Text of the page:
Gradually and quietly, the Crown Prince Lee Yul had become WonDeuk.
In the barley field, HongShim wanted to confess that he wasn’t WonDeuk after all. But he preempted her confession, saying that he already knew what she was going to say.
WD: I already know what you want to confess. I know that you were a daughter of a noble family.
HS: What? I don’t know what you’re talking about. What’s a daughter of a noble family?
WD: You knew that the book I hid was a ledger. That means you can read.
HS: I just became familiar with it after working odd jobs.
WD: You’re able to read, but you didn’t transcribe books. You could have made money with that. That tells me you wanted to hide your identity.
lol. We knew this, too. She didn’t want the others to know that she could read and write. She was almost caught when she mentioned “Mencius” in passing to her best friend.
HS: We didn’t have a book store until just recently.
WD: You also knew that the poor-looking man was a secret royal inspector. That wouldn’t have been easy to figure out.
HS: Goodness. He blabbed about it himself. That’s how I found out.
**Not true. She found out when the inspector held out his “yuchuk” to ward her off when she accidentally went to his room which he shared with her Fake Father.
A secret royal inspector brought a yuchuk or a ruler with him on his secret auditing missions. It was made of brass and he used it as a yardstick to determine whether correct and official measurements were used by the local officials. For instance, there was a different yardstick for measuring fabric, grain and acreage (or land).
WD: Your Hanyang dialect comes out from time to time.
HS: I picked it up while working at my cousin’s house in Hanyang.
WD: If you don’t want to talk about it, you don’t have to. I don’t mind getting to know you little by little.
To me, this conversation was interesting because he didn’t realize how his “clues” were pertinent to him as well. While he was proudly pointing out the “clues” that revealed HongShim’s noble birth, he was ignoring the fact that those same clues also betrayed HIS noble birth.
For instance, like HongShim, he recognized the importance of that ledger. He bought the ledger with their hard-earned jeons because he knew its relevance.
Second, he knew how to read and write. And recite poetry.
Third, he wasn’t familiar with “odd jobs” or menial jobs, but he knew the ODDEST things for a penniless man, for like fencing and archery, and reading, writing and math.
Fourth, like HongShim, he recognized that the poor traveler as a secret royal inspector. Although he didn’t see a yuchuk like HongShim, he head the inspector muttering that he’d written the poem for his civil service exam. He knew that the man worked for the government and he guessed that the man was a royal inspector.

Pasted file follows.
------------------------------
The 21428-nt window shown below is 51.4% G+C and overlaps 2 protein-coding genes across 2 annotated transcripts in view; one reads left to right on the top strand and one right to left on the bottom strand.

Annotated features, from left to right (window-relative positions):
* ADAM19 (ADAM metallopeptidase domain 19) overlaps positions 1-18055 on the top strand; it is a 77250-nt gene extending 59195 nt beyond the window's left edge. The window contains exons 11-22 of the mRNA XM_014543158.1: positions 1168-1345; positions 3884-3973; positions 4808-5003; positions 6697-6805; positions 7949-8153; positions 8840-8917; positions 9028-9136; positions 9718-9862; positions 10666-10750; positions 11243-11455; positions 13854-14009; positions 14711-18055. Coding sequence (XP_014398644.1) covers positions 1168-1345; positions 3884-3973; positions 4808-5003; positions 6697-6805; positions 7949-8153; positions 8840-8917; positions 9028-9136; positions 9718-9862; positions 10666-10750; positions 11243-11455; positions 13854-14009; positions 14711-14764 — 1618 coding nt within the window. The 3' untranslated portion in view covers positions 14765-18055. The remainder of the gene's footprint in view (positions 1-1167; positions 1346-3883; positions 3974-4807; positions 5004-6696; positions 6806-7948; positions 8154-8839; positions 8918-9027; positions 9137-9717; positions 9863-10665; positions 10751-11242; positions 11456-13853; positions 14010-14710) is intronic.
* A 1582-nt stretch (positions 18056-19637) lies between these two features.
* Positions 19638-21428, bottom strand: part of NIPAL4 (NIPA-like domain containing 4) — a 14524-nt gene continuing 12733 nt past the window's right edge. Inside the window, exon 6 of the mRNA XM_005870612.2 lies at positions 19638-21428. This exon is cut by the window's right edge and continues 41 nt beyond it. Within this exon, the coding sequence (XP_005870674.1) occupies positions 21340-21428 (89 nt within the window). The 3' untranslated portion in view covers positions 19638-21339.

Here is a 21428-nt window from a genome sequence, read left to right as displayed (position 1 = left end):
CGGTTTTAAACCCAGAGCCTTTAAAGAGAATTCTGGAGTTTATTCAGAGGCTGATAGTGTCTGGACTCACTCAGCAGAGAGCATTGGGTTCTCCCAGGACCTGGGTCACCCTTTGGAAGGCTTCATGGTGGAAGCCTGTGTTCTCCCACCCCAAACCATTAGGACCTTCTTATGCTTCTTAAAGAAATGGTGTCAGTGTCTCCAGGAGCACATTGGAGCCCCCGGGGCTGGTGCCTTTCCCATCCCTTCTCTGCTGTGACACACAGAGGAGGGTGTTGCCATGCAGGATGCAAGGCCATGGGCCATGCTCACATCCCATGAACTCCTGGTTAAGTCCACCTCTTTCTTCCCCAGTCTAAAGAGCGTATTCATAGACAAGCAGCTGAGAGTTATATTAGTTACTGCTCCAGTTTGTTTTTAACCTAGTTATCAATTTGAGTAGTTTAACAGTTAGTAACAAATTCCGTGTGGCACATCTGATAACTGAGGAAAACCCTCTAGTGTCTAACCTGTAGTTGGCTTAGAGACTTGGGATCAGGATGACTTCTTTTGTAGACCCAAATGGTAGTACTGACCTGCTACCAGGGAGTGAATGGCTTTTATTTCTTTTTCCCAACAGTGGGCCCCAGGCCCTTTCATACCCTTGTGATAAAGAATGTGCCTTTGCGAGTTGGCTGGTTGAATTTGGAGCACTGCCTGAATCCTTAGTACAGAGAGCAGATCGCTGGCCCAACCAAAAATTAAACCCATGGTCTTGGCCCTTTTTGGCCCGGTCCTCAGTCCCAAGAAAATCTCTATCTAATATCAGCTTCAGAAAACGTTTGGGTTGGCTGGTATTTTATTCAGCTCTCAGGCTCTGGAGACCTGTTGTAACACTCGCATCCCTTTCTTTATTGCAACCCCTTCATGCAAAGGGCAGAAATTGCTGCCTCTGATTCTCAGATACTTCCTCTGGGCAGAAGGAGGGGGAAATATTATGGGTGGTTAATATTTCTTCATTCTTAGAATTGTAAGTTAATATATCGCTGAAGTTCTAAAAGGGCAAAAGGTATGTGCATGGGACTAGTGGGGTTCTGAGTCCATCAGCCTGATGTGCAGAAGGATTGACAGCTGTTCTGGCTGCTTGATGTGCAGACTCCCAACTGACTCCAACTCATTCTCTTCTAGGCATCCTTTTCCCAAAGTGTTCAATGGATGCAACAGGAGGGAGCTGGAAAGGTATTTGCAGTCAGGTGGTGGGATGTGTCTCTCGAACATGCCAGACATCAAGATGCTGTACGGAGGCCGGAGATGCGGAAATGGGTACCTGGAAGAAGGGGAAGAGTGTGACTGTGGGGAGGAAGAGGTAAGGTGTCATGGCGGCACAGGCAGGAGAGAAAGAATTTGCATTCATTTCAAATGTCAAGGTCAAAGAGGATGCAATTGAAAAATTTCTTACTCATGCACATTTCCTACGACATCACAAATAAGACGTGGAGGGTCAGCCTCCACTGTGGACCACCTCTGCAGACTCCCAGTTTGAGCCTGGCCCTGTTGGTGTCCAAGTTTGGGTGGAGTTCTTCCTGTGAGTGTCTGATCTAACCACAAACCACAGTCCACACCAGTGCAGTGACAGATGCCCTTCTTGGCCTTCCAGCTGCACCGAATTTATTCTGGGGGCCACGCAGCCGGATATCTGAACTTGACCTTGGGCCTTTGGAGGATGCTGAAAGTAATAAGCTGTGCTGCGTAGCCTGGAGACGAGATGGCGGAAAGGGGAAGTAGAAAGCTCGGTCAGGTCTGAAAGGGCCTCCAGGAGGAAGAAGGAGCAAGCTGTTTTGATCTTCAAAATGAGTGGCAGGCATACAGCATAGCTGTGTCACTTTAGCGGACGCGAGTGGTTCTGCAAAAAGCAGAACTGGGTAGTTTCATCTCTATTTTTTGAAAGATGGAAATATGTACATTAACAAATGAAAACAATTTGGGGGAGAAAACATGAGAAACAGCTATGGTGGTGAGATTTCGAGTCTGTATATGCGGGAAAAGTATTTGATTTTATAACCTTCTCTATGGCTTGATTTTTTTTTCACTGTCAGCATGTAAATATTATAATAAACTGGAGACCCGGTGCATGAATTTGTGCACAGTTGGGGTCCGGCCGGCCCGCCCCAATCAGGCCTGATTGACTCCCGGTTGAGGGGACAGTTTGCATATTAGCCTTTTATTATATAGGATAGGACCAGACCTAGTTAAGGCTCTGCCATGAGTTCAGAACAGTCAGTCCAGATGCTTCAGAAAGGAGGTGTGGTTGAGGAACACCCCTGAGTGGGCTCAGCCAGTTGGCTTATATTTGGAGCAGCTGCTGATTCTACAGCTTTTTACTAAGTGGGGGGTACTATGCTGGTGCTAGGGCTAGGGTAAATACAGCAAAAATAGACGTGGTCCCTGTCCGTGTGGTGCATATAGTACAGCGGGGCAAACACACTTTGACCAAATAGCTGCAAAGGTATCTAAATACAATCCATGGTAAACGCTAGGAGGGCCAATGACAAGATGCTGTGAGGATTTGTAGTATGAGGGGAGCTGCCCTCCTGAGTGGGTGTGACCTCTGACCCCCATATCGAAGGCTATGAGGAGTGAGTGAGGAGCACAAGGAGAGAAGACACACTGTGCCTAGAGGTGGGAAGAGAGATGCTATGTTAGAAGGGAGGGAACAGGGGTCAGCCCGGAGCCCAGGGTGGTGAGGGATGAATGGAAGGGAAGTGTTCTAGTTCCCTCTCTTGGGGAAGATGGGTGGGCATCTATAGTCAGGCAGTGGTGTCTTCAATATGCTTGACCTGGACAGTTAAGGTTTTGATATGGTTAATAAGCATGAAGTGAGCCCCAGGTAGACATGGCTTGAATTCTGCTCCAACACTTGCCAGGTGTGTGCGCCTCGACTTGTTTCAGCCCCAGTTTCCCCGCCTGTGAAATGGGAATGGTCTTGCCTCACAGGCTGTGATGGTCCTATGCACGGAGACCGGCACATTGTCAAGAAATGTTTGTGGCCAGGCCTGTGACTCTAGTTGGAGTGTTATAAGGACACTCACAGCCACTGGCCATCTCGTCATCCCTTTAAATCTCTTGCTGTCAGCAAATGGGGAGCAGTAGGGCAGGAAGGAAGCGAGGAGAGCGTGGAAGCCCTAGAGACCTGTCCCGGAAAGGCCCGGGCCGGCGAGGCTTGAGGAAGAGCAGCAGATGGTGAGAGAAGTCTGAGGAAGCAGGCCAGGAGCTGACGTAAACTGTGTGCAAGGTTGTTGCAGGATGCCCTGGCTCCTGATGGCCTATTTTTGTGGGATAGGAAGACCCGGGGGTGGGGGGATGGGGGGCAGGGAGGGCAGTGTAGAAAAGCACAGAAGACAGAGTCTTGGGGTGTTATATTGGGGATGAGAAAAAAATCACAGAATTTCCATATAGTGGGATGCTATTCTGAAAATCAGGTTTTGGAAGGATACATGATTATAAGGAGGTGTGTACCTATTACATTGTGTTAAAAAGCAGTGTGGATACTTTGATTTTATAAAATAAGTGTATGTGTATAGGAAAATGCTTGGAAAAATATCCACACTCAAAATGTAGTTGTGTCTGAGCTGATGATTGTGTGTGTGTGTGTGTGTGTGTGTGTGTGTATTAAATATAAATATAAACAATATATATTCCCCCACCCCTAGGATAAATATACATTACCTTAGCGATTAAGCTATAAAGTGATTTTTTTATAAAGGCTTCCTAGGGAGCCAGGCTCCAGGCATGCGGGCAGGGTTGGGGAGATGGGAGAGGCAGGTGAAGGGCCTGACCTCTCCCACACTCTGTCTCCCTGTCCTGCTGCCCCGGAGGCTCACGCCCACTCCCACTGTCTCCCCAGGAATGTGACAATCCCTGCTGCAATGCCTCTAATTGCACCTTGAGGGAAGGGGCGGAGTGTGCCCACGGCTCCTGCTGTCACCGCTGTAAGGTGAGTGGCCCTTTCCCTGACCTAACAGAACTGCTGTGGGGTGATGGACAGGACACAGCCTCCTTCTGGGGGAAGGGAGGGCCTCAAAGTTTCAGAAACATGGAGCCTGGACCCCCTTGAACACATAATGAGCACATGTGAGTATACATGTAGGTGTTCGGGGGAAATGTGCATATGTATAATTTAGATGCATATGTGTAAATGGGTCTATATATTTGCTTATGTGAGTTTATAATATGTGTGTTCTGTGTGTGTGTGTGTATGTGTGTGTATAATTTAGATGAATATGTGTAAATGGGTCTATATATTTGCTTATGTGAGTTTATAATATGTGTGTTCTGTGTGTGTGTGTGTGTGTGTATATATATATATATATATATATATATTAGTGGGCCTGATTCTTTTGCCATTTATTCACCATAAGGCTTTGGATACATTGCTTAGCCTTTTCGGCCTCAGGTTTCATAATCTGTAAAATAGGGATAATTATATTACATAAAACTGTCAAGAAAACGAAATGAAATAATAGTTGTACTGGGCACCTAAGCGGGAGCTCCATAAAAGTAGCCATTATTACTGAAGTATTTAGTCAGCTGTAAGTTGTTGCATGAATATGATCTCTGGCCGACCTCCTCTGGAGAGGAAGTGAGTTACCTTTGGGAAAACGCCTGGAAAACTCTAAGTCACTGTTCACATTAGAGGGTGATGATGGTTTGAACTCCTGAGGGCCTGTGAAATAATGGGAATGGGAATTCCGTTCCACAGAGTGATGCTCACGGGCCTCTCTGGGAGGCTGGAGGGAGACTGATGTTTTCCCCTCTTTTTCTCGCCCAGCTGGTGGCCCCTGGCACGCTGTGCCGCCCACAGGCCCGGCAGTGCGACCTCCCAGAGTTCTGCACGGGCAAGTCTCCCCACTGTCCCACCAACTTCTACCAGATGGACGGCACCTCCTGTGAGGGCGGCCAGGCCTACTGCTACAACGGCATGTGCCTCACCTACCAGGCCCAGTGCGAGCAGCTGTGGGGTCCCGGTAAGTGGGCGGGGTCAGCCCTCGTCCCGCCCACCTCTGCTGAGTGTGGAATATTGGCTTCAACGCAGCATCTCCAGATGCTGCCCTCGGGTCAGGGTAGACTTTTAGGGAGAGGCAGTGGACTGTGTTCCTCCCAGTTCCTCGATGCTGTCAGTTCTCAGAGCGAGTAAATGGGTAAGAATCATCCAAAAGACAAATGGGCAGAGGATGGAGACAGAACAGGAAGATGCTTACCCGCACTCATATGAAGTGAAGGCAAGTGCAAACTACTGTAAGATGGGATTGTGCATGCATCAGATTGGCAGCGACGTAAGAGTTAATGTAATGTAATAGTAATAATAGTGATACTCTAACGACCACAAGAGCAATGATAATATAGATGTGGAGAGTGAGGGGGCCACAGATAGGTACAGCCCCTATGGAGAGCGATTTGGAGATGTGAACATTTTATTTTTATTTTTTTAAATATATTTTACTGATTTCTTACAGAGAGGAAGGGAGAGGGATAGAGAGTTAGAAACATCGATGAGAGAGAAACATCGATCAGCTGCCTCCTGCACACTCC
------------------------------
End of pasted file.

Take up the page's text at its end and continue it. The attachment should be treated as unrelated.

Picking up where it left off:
And fifth, he spoke with a Hanyang dialect as well. His language was too formal for someone lowborn.
In my opinion, it didn’t dawn on him that he and HongShim were alike in many ways because he has grown to identify himself as one of the villagers. He wasn’t trying to prove anymore that he was NOT WonDeuk. He accepted that he was WonDeuk. Without any milestones to mark his transformation, he’d become WonDeuk.
This is very much different from his mindset in Episode 4 when he was trying to establish his identity. Back then, he told HongShim that he had three proofs that he was NOT this WonDeuk.
HS: You’re not WonDeuk?
WD: That’s right. No matter how much I think about it, I am not WonDeuk. The first piece of evidence was when I woke up and your father asked me what my name was. (flashback of the Fake Father questioning him) If I were truly WonDeuk, then he would’ve (simply) called him WonDeuk. And he wouldn’t have asked me who I am or where I am from.
HS: I’m sure he did that to see if you remembered or not.
WD: Try calling my name. (And he turns around)
HS: Huh? WonDeuk!
WD: See? I’m not turning around. If my name were WonDeuk, I’d automatically turn around. But I didn’t turn around even when you called out for me, “WonDeuk!”
HS: So that’s why you’re not WonDeuk?
WD: The second piece of evidence is that I’ve never bowed my head to anyone. This means that I must have been someone important.
HS: Look! A fly. (And he bows down) Looks like you can bow just fine.
WD: The third piece of evidence
HS: There’s more? (he approaches her.)
WD: This is the third piece of evidence. (Leans in) Is your heart racing?
WD: Same goes for me. If I’d asked you to marry me, and you and I spent the night at the water mill together my heart wouldn’t be so calm.
However, if you notice, his three reasons for NOT being WonDeuk were NO longer valid by Episode 6.
One, he readily answered to the name of WonDeuk now.
Two, although he still refused to bow his head, he discovered that his true worth was tied to the contribution he made. Nobody bowed his/her head to him in the village, but he was very important to the villagers because he was the only person who could read and give them legal advice.
He was an important person not because he didn’t bow to others or because people bowed to him, but because he was a valuable member of the society.
And three, his heart raced when she was near.
Back then in Episode 4, he was adamant that he wasn’t WonDeuk so he gave those “proofs” to support his assertion.
Now, however, those three proofs were invalidated and reversed, but they’d become irrelevant to him. He was no longer questioning his identity nor seeking to disprove it. Despite the obvious evidences to the contrary, he’d come to accept that he was WonDeuk. And I doubt that we can pinpoint the exact moment or the exact episode when his transformation occurred. His change had been gradual, and it happened as a result of his proximity to HongShim and his exposure to real life.
Looking at WonDeuk now, I can’t help thinking that this is how Lee Yul WOULD have been, COULD have been and SHOULD have been as the Crown Prince, had he not witnessed the bloody massacre and the coup.